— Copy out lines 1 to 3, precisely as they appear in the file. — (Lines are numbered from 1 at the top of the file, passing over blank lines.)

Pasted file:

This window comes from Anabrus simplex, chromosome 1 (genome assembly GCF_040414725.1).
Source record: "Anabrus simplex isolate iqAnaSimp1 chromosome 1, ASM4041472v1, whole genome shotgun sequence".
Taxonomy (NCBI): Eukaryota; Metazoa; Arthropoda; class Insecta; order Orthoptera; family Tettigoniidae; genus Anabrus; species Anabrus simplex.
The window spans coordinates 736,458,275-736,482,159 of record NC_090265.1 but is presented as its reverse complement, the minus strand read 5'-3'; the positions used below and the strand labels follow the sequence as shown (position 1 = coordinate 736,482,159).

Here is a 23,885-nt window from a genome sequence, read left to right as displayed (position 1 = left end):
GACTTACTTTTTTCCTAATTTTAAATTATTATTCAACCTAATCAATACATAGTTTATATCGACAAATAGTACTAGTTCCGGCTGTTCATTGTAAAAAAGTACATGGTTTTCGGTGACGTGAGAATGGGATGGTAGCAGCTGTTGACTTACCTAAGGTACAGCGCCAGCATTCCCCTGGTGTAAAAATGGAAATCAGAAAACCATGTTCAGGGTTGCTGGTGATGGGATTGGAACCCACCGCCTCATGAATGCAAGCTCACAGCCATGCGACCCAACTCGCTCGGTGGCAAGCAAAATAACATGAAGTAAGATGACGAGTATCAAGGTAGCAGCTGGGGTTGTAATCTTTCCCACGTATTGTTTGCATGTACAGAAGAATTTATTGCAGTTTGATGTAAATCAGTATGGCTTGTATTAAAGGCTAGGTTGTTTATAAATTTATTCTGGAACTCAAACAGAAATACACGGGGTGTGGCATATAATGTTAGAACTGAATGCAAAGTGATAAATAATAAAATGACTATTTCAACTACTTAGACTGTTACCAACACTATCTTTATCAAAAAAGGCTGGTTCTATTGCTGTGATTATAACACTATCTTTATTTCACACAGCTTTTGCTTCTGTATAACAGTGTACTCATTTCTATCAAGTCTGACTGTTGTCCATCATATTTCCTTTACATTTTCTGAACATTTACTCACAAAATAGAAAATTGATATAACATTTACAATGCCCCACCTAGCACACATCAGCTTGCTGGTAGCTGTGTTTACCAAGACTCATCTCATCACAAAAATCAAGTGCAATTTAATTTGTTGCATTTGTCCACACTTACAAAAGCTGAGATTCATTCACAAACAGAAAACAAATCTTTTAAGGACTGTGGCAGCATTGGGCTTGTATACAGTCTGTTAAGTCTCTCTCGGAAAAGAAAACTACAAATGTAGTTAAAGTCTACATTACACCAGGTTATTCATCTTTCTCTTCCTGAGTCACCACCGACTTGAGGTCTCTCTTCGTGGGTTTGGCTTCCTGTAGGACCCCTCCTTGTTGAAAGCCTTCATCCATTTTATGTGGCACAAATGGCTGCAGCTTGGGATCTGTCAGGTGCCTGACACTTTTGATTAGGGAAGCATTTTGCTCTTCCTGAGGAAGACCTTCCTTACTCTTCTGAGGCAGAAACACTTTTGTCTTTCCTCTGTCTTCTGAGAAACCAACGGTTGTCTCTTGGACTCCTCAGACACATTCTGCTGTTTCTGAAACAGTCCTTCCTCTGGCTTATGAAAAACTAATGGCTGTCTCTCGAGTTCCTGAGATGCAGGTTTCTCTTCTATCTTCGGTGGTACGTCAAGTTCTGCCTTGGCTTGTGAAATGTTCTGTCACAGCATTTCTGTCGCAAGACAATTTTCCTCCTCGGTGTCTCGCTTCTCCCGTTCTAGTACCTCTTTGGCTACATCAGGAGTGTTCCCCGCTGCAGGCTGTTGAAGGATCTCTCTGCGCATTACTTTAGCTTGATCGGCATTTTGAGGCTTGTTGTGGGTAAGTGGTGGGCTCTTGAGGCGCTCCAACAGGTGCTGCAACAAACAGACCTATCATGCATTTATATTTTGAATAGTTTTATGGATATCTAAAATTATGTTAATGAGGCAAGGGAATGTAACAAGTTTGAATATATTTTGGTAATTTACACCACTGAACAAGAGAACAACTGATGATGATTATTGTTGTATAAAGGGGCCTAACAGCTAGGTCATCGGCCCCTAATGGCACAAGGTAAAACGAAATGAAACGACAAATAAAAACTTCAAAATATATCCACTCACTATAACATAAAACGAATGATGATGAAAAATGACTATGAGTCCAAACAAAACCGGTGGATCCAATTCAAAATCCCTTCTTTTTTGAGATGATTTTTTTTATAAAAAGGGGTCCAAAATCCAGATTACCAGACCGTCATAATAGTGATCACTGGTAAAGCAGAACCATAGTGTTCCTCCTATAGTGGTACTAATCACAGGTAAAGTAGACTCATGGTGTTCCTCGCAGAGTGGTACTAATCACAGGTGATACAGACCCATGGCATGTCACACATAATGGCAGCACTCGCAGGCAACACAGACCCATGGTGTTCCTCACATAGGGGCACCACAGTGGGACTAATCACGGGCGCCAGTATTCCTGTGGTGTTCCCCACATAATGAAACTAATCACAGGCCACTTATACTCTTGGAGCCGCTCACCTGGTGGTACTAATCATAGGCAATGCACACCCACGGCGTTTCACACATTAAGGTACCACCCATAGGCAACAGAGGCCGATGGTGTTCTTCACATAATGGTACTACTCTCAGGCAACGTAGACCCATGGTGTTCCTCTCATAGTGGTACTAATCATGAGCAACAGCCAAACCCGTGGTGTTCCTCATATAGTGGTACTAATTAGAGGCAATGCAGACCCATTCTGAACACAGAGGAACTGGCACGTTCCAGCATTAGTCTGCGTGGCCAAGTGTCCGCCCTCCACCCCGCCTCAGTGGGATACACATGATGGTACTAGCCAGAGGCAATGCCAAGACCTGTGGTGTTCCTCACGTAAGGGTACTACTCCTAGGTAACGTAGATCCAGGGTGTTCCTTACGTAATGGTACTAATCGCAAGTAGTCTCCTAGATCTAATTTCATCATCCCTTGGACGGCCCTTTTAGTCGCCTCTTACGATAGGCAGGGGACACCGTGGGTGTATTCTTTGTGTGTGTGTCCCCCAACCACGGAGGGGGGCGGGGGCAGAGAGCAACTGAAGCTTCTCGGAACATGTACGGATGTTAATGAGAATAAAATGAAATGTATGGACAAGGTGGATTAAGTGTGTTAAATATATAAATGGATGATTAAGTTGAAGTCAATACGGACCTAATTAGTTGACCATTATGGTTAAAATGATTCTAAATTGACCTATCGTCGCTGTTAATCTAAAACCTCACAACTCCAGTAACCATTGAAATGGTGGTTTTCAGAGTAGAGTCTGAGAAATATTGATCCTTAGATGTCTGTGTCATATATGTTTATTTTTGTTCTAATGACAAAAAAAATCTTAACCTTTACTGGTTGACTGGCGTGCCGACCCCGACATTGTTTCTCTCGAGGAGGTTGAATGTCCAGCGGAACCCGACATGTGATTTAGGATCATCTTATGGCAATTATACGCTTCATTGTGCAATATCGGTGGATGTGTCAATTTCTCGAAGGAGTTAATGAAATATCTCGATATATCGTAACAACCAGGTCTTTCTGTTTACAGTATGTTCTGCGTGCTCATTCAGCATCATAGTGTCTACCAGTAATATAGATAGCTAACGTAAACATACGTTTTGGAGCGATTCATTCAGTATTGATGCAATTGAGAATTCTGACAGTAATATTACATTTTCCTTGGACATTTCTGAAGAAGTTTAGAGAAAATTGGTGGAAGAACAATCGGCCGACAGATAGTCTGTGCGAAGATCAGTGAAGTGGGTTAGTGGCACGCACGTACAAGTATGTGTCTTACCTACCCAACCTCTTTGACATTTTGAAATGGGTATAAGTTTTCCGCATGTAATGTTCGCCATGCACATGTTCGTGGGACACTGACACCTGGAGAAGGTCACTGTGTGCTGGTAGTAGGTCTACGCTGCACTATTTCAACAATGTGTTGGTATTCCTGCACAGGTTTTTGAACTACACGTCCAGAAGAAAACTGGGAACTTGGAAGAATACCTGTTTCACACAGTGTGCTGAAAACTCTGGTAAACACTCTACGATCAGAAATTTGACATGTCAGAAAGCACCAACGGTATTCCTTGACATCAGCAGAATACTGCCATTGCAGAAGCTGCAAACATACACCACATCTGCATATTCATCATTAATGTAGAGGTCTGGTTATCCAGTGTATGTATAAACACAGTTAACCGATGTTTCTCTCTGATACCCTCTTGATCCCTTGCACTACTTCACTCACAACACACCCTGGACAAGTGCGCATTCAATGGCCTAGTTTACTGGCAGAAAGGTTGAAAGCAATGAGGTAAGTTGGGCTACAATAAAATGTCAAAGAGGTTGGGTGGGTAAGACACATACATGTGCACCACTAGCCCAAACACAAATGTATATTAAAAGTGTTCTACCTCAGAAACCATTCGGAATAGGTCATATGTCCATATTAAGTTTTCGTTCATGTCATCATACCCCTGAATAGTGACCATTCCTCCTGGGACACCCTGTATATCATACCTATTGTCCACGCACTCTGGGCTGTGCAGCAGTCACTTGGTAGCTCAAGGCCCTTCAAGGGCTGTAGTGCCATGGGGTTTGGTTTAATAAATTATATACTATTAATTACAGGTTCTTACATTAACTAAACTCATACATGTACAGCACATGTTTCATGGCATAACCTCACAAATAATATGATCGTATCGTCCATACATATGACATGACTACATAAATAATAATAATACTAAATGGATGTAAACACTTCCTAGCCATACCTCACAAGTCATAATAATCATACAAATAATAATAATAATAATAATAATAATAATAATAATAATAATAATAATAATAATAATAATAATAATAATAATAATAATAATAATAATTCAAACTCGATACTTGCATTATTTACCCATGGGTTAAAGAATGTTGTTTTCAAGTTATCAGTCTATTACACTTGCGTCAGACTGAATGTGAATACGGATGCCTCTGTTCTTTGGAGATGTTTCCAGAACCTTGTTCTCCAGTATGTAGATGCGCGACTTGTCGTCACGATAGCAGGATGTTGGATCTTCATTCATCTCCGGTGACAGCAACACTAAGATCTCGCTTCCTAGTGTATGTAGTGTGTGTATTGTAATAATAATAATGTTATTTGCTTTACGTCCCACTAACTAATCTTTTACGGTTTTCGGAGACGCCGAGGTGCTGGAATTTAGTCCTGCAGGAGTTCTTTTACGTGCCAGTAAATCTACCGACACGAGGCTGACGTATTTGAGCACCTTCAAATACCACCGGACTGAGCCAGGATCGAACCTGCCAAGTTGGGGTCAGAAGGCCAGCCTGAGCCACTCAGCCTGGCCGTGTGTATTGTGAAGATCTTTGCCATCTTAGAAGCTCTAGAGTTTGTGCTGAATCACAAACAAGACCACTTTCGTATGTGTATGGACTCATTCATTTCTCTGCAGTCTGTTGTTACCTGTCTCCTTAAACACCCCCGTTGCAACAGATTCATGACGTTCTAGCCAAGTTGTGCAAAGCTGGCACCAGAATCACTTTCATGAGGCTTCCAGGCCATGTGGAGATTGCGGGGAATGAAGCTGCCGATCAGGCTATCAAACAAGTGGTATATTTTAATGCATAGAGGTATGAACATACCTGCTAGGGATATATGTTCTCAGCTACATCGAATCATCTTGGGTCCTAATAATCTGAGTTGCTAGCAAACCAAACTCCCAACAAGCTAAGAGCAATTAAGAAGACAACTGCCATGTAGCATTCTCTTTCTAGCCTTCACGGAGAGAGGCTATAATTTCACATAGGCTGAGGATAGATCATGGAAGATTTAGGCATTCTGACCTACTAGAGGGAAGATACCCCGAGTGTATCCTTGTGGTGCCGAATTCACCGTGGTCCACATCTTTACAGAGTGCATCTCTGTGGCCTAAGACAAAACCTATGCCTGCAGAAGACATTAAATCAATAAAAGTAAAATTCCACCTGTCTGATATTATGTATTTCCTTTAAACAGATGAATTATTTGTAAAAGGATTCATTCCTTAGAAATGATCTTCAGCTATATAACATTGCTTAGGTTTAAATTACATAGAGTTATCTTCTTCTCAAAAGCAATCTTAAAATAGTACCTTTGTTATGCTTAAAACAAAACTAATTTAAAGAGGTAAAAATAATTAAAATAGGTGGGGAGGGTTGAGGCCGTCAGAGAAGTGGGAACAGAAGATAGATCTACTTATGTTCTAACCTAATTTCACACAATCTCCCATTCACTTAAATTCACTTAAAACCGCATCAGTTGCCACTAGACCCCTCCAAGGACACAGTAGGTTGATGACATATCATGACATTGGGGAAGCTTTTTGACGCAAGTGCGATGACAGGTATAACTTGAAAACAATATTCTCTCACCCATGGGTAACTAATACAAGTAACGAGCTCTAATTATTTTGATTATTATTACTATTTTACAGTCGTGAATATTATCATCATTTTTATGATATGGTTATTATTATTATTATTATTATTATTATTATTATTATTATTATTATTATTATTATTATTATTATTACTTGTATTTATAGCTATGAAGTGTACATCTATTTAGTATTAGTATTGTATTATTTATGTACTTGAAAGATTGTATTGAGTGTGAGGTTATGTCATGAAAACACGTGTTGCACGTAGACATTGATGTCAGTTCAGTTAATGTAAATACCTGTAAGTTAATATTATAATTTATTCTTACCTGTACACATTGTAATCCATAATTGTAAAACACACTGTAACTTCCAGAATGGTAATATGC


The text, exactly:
This window comes from Anabrus simplex, chromosome 1 (genome assembly GCF_040414725.1).
Source record: "Anabrus simplex isolate iqAnaSimp1 chromosome 1, ASM4041472v1, whole genome shotgun sequence".
Taxonomy (NCBI): Eukaryota; Metazoa; Arthropoda; class Insecta; order Orthoptera; family Tettigoniidae; genus Anabrus; species Anabrus simplex.